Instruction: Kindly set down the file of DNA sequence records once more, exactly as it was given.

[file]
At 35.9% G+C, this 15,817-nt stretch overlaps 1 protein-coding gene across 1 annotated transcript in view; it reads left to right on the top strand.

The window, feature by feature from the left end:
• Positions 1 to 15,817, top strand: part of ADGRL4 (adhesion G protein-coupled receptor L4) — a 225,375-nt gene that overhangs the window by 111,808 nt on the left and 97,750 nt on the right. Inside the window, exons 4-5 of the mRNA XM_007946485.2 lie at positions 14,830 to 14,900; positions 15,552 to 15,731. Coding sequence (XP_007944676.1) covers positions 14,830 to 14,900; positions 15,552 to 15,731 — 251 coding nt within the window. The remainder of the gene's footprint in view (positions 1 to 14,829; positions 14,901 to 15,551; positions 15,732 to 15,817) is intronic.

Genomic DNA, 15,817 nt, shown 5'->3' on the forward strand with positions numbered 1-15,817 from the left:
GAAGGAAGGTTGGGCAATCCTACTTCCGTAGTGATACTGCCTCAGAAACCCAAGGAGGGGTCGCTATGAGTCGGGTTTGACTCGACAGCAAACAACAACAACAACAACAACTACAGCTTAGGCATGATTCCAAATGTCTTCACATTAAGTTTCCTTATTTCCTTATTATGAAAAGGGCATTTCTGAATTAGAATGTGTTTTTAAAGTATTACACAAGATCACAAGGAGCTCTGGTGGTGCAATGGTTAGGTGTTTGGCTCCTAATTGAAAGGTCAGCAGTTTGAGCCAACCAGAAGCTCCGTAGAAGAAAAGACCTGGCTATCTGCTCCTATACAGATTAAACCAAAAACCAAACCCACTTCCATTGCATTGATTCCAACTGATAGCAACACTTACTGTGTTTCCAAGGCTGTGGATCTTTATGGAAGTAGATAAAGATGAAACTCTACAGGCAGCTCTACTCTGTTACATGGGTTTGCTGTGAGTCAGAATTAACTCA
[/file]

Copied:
At 35.9% G+C, this 15,817-nt stretch overlaps 1 protein-coding gene across 1 annotated transcript in view; it reads left to right on the top strand.

The window, feature by feature from the left end:
• Positions 1 to 15,817, top strand: part of ADGRL4 (adhesion G protein-coupled receptor L4) — a 225,375-nt gene that overhangs the window by 111,808 nt on the left and 97,750 nt on the right. Inside the window, exons 4-5 of the mRNA XM_007946485.2 lie at positions 14,830 to 14,900; positions 15,552 to 15,731. Coding sequence (XP_007944676.1) covers positions 14,830 to 14,900; positions 15,552 to 15,731 — 251 coding nt within the window. The remainder of the gene's footprint in view (positions 1 to 14,829; positions 14,901 to 15,551; positions 15,732 to 15,817) is intronic.

Genomic DNA, 15,817 nt, shown 5'->3' on the forward strand with positions numbered 1-15,817 from the left:
GAAGGAAGGTTGGGCAATCCTACTTCCGTAGTGATACTGCCTCAGAAACCCAAGGAGGGGTCGCTATGAGTCGGGTTTGACTCGACAGCAAACAACAACAACAACAACAACTACAGCTTAGGCATGATTCCAAATGTCTTCACATTAAGTTTCCTTATTTCCTTATTATGAAAAGGGCATTTCTGAATTAGAATGTGTTTTTAAAGTATTACACAAGATCACAAGGAGCTCTGGTGGTGCAATGGTTAGGTGTTTGGCTCCTAATTGAAAGGTCAGCAGTTTGAGCCAACCAGAAGCTCCGTAGAAGAAAAGACCTGGCTATCTGCTCCTATACAGATTAAACCAAAAACCAAACCCACTTCCATTGCATTGATTCCAACTGATAGCAACACTTACTGTGTTTCCAAGGCTGTGGATCTTTATGGAAGTAGATAAAGATGAAACTCTACAGGCAGCTCTACTCTGTTACATGGGTTTGCTGTGAGTCAGAATTAACTCA